It had been the hottest summer in living memory.
The secrets of Jin-Shei takes place in a colorful world (fictional medieval Asian country) and has several equally colorful characters. And yet I felt obliged to read this book, instead of diving into it and wallowing into its details and colors like Scrooge Duck in his money.
Jin-Shei binds a couple of women on a deep level, with friendship, love and responsibilities. The first couple of hundred pages tell the reader about these Jin-Shei sisters and their lives before the bad guy shows up. But the bad guy is more of an idea than a person, and therefore several of the characters are ‘bad’ from time to time as well. After this introduction the story speeds up, throws life and death at the reader and I simply couldn’t care about any thing. Even while writing this review, I find it tough to keep focus and remember what it was about this book.
So what’s wrong about The secrets of Jin-Shei? The book isn’t tough to read, there’s diversity but not too much to make it puzzling and hard to follow and it gives the reader pretty pictures in detail and ‘historical’ facts. Jin-Shei and me simply didn’t click. It can happen with books as well as with people. This makes it harder to decide on recommending it of course, but I’ll say: go on, read it. This book has a lot to offer.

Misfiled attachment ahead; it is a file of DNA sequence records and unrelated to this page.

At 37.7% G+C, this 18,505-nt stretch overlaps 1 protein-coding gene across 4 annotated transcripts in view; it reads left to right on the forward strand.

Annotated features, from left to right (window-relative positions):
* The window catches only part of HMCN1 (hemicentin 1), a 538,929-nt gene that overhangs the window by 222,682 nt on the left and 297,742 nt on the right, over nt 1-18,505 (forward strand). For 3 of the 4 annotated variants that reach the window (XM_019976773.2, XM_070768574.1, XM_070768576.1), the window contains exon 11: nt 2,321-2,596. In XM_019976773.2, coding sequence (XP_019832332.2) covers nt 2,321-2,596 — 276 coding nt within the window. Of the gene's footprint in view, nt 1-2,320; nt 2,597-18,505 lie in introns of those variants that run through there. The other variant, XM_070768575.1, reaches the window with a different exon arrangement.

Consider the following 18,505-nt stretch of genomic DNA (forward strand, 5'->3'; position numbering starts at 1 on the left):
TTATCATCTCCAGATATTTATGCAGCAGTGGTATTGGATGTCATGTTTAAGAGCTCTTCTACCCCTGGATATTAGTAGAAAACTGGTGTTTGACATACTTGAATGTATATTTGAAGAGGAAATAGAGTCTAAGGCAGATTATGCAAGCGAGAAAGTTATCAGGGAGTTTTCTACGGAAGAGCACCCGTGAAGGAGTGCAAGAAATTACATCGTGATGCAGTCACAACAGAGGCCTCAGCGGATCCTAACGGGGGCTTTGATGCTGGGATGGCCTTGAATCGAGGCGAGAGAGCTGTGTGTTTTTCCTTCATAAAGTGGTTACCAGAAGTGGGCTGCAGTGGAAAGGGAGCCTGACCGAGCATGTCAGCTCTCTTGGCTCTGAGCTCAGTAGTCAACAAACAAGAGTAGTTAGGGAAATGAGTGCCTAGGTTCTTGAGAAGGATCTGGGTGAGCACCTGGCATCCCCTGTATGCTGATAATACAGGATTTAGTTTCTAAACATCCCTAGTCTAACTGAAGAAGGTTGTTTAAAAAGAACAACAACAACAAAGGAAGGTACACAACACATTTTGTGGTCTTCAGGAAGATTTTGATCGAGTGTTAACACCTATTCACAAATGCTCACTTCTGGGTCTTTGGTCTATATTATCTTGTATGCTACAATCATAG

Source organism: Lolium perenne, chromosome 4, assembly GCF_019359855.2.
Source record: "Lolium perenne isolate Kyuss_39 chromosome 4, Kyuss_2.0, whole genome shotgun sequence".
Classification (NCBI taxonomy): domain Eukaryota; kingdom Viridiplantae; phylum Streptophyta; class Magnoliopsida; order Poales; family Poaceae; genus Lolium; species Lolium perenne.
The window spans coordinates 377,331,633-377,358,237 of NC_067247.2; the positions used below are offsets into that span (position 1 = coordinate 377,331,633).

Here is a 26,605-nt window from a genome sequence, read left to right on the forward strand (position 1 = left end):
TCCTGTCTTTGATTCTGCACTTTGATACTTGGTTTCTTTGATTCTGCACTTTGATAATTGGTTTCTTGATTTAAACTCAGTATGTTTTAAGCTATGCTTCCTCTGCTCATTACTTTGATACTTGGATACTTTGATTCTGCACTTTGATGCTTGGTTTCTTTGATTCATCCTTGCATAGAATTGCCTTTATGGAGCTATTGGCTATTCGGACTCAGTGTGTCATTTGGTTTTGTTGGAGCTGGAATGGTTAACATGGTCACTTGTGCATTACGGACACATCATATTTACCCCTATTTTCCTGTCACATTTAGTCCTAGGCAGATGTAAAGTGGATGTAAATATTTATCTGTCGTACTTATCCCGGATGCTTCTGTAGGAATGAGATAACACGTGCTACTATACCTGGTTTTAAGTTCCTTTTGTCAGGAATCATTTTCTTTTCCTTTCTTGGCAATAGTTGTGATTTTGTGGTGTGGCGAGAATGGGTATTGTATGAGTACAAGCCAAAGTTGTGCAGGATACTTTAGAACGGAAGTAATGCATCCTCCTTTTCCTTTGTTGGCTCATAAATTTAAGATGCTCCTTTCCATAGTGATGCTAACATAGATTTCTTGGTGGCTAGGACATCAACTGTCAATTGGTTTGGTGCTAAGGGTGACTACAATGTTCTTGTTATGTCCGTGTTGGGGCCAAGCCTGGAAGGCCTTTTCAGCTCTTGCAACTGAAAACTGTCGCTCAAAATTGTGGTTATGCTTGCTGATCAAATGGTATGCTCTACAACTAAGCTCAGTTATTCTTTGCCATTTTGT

The secrets of Jin-Shei, Alma Alexander, Harper Collins 2004
Every woman in Texas has a dirty little secret.
Don’t let it be true is een ‘dag uit het leven van een gewone vrouw’ verhaal. Alleen komt deze vrouw uit een oud geld familie (maar heeft ze, in geheim, geen geld) en bestrijkt het boek verschillende weken. De lezer mag toch meekijken.
Hoofdpersoon Kathleen probeert een kinderziekenhuis overeind te houden, haar society vrienden voor te liegen dat ze rijk is en haar vriend tevreden te houden ondanks Dat Andere Geheim. Natuurlijk gaat dat een paar keer fout, want de genresticker geeft tenslotte chick lit aan. Daarom zijn de bijpersonen ook tweedimensionaal en de details van kleding en interieurs zeer aanwezig.
Barett schrijft vlot en zonder de tierelantijntjes die slechtere chick lit vaak de nek omdraaien. Het is allemaal een tikje absurd, maar nooit op een irriterende manier. Dat en het feit dat het maar 298 pagina’s, maakt DLIBT een kleurrijk maar toch smakelijk petit fourtje.